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LOS ANGELES — The first wave of Black students who entered the ethno-communication program at the UCLA School of Theater, Film and Television did so at a particularly politically charged time in Los Angeles and the nation as a whole. The students began their term at the tail end of the Civil Rights Movement, and some, like filmmaker and storyteller Ben Caldwell, after they had returned from fighting in the Vietnam War. They arrived on campus in the aftermath of the 1965 Watts Uprising and the shooting at a Black Student Union meeting in 1969, which left two UCLA students and Black Panther leaders dead. In the face of racism on campus, the students joined together in a tight cohort, learning and collaborating with one another. This class of students, and those who followed, until the program ended in 1982, became known as the LA Rebellion.
Time is Running Out of Time: Experimental Film and Video from the LA Rebellion and Today brings together the works of the LA Rebellion filmmakers and the early film and video works of younger generations of Black artists, filmmakers, storytellers, and scholars working in Los Angeles. While 47 years exist between the date of the oldest film in the exhibition and the most recent, the pieces made by the younger generation of artists critically work through many of the same subjects decades later. The films and video art in this exhibition — all formal experiments in the medium — center women’s narratives, Black consciousness, and the complexity and diversity of the Black experience.
“Being able to see in people’s work how they, very transparently and with a sense of vulnerability, grapple with their developing consciousness, their relationship to the medium, their relationship with how they’re thinking of their cultural production, how they’re thinking of Blackness as represented in a visual medium, that was important to tease out,” commented Jheanelle Brown, co-curator of the show and Program Manager at the Broad, in an interview with Hyperallergic.
The experimental nature of the works exists beyond just the risks in style. Most were crafted early in the careers of both generations of filmmakers and, in some cases, they were the filmmakers’ first projects. Caldwell edited images in rapid succession for his first project, “Medea” (1973), which depicts the information and history that is passed onto a child before its birth. The glimpses of images explore ancestry and identity through collage. “Hour Glass” (1971), Haile Gerima’s first project at UCLA, draws on the lyrics and words of speeches and song. The montage film chronicles the developing Black consciousness of a young basketball player.
Together, the 18 works in the exhibition add up to over three hours of content, an amount that can feel just as inspiring as overwhelming. In the first gallery, six small monitors each play two films on loop, and a large projection screens two others. In the back gallery, four longer, more narrative films play on loop via a large projection in front of a few beanbags and black benches, in a space that is arranged to look more like a mini-theater. It can feel as if there is almost too much material in one small space. What we really need, a gallery setting could not provide: a theater for each individual screen and the space to digest the complexity and depth of one video before the next begins. But the amount of content also urges the viewer to return and spend time with each of the works to understand what they have to offer individually before beginning to understand what they offer collectively.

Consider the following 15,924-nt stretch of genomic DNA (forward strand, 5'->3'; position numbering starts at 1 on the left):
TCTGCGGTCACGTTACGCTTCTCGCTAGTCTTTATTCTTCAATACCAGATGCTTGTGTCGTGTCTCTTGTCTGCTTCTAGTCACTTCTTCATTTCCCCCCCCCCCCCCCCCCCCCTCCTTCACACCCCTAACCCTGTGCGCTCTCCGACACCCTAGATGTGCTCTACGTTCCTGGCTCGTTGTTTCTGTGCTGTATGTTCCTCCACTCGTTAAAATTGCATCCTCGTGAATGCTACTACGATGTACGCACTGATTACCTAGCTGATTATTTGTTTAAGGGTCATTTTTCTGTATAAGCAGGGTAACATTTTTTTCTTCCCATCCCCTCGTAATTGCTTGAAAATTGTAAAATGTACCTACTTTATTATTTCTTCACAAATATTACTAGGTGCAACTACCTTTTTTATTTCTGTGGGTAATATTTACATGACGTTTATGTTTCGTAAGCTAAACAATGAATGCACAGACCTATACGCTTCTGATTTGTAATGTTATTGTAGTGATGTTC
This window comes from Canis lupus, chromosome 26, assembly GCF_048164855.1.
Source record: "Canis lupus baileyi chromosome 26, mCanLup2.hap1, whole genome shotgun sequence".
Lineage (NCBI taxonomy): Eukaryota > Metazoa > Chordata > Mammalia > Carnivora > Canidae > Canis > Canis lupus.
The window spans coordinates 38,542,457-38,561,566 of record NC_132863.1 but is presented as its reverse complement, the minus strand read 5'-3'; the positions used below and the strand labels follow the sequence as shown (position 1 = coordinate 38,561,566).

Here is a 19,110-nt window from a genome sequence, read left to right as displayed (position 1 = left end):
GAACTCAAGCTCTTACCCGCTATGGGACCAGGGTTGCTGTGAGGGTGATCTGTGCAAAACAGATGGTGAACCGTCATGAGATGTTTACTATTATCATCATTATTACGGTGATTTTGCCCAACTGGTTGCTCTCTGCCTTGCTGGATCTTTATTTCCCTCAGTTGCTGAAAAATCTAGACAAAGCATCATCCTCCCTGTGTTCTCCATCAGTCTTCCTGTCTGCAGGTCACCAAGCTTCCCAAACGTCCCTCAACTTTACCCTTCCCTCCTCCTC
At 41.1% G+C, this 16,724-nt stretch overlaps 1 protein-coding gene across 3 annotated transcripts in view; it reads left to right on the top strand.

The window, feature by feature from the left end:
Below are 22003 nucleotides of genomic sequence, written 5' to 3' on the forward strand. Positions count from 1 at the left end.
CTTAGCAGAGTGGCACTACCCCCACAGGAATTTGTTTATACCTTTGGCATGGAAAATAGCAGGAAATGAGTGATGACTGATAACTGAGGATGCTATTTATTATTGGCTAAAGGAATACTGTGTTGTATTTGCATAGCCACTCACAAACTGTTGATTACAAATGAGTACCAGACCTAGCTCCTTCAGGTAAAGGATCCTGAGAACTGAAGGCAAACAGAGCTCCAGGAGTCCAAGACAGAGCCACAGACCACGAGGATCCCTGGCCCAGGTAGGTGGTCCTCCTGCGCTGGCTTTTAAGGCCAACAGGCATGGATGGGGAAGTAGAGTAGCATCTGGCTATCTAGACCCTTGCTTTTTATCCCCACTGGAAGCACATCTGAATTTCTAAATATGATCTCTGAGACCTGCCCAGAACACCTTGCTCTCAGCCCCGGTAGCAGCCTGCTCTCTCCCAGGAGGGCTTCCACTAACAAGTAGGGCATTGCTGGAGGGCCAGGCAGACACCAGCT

In her second film, “Your Children Come Back to You” (1979), filmmaker and educator Alile Sharon Larkin elegantly examines economic inequality through the eyes of a child. The film oscillates literally and thematically between scenes of Tovi and her Pan-Africanist mother living on welfare and her assimilated, well-off aunt. Larkin’s narrative film leans on the power of silence with many extended pauses and one long scene without dialogue. This, along with two phrases that repeat throughout the black-and-white film, make the dialogue itself feel as intentional as the stanzas in a long poem. Larkin captures the simultaneous innocence and astuteness of children in a film that examines class, motherhood, Black pride, and Black consciousness, all through the eyes of a child.
Alima Lee’s “Naia” (2017) also unfolds from the perspective of an adolescent girl, the film’s namesake. Naia narrates the film in a way that is both comfortable and reflective, unguarded and unrehearsed. She tells the story of her life thus far at 14 years old: the difficulty of being one of the few Black students at school, how she appreciates the hard work of her single mother who raises her and her younger brother, and her close relationship with her incarcerated father. Her tone and cadence convey an intimacy between her and Lee, and as a result, her and the viewer, making the short documentary feel more like a video journal.
These films are emblematic of the artworks shown in Time is Running Out of Time: They convey the nuanced and often subtle intersections of race, gender, and class with an honesty that prioritizes expression and experimentation over winning a specific audience’s attention.
Time is Running Out of Time: Experimental Film and Video from the LA Rebellion and Today continues at Art + Practice (3401 West 43rd Place, Leimert Park, Los Angeles) through September 14. This exhibition is presented by Art + Practice in collaboration with the Broad, and is curated by the Broad’s Jheanelle Brown, Programs Manager and Sarah Loyer, Associate Curator and Exhibitions Manager.
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